11/12/12 — Wayne Memorial Hospital earns biomedical award

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Wayne Memorial Hospital earns biomedical award

By Phyllis Moore
Published in News on November 12, 2012 1:46 PM

Working at a hospital can be stressful.

Making rounds every morning.

Being on call weekends, holidays and after hours.

"Stat. We're always stat," says Mark Renfroe, manager of the clinical engineering department at Wayne Memorial Hospital. "I tell my people, 'You get to a be a hero every day.'"

These heroes, though, are also virtually invisible ones.

They never hold a scalpel or do CPR to bring a patient back to life.

In fact, his staff of five spends most of its time behind the scenes making it safe and reliable for people to be at the hospital.

"We're taking care of all the medical equipment so that you have a safe stay at Wayne Memorial," Renfroe explained. "We might have a person whose grandmother or granddaddy is in ICU right now. They don't have the time or luxury of thinking about how it got there or how it's working."

A big part of the job, Renfroe says, "is making sure it works before the nurse gets hold of it."

"Anything that hooks to a patient, that's us -- ventilators, heart monitor, surgical equipment, video equipment during surgery, diagnostic in radiology, portable X-rays in your room, IV pump, that's a big one."

They are responsible for more than 4,000 pieces of equipment on site.

"I might have 400 of one kind," he said. "I have got 400 IV pumps, about 80 of those blood pressure machines, so we have a lot of different stuff. Some of the big boys we have got spares of so we can change those right out.

"Everything inventoried is classified. We know what month it's got to be checked. But more importantly, we have to know how to fix it."

It's a continuous process, Renfroe said. From daily rounds to the different departments around the hospital, doing minor repairs and preventive maintenance, to the more advanced and in-depth repairs in the shop, it's all about keeping things running. Especially in a business that deals with life-and-death matters on a daily basis and time can be of the essence.

"We don't want to be reactive," he said. "We want to be proactive before it happens."

As such, training, especially in the face of rapidly changing technology, is an ongoing requirement.

"We go to trainings routinely," Renfroe said. "I spend a lot of money in training. A nice chunk of our budget is for training, but I have got to have some specific training to know how to take it apart, calibrate it and fix it for the next person."

The engineering staff collectively boasts 82 years of biomedical experience, 79 of those at Wayne Memorial. Five of the six have attained national certification, which has to be renewed every three years.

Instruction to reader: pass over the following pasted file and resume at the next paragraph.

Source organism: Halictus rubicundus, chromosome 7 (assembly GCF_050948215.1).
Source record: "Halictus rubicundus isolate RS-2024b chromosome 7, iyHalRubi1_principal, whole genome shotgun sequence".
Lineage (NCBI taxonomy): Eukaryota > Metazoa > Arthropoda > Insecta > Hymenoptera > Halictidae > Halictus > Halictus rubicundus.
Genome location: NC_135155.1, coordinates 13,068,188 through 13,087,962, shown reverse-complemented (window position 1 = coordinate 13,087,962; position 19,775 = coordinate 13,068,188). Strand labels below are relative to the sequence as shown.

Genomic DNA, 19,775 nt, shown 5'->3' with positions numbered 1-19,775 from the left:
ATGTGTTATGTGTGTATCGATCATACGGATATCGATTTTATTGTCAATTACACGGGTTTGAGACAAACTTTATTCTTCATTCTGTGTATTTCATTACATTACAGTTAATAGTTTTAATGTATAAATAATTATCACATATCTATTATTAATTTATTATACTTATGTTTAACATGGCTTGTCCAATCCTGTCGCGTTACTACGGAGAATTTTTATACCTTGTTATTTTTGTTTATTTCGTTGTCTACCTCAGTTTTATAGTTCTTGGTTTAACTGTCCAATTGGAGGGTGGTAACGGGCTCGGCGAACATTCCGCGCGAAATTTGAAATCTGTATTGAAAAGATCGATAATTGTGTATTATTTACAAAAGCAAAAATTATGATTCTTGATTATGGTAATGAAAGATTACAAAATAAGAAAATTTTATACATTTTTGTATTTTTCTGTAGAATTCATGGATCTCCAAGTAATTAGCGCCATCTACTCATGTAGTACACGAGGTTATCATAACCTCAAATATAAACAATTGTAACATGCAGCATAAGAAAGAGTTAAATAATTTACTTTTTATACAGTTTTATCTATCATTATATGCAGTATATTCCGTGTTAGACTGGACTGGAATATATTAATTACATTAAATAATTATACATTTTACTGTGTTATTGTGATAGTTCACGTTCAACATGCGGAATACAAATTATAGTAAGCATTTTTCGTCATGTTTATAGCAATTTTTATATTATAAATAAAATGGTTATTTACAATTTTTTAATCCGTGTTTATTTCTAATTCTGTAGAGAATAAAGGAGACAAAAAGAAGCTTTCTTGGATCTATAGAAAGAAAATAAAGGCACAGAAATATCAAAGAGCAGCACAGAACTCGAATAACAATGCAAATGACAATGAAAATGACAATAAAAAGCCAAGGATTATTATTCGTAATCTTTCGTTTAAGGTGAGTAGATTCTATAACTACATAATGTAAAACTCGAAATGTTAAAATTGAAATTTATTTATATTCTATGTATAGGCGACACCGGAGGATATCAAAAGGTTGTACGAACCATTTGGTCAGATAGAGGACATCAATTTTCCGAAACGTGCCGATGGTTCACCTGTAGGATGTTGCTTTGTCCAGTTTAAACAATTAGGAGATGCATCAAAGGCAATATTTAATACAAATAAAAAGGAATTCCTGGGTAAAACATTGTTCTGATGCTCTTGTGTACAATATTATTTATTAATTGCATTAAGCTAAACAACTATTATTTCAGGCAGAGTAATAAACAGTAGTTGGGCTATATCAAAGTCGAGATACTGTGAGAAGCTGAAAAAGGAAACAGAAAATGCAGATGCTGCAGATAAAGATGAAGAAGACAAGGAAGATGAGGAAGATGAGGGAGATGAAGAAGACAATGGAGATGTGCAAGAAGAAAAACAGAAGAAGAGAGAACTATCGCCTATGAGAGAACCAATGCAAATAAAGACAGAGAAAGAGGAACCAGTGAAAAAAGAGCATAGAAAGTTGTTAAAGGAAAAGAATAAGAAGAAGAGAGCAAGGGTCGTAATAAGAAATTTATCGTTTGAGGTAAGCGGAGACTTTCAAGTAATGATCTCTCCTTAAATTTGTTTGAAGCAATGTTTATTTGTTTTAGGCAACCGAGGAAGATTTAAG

His department -- which includes Benjamin Chestnut, Mark Dutton, Stephen Howell, Mike Howell and Jessie Jones -- was recently recognized for exemplary service by the state.

The N.C. Biomedical Association presented them with its first inaugural award, the Kevin Scoggin Shop Recognition Honor.

"This is the first year that they have done the 'shop of the year' or department of the year, to recognize someone that's outstanding at what they do," Renfroe said. "We were in the finals with Wake Med, Rex and Wilson Medical Center."

The distinction was based upon education and training of the staff, their skills, certifications, customer satisfaction at the hospital and the department's reputation in-house, as well as compliance rates.

"They have always achieved a 95 percent or greater completion rate and have never dropped below 100 percent on life support devices within the month scheduled," according to a press release from the N.C. Biomedical Association. "This outstanding completion rate speaks volumes to their forethought and diligence in completing their work and keeping the equipment at Wayne Memorial Hospital safe and reliable."

Renfroe said he was honored to have his staff recognized for what they do on a daily basis.

It reinforces the message he shares often with his co-workers, he says.

"I tell them, you may not be the one who invented (it) or cured a disease but you can go down saying that you provided quality care at Wayne Memorial Hospital and you helped people stay ahead with the work that you did. So you do a service to the community," he said.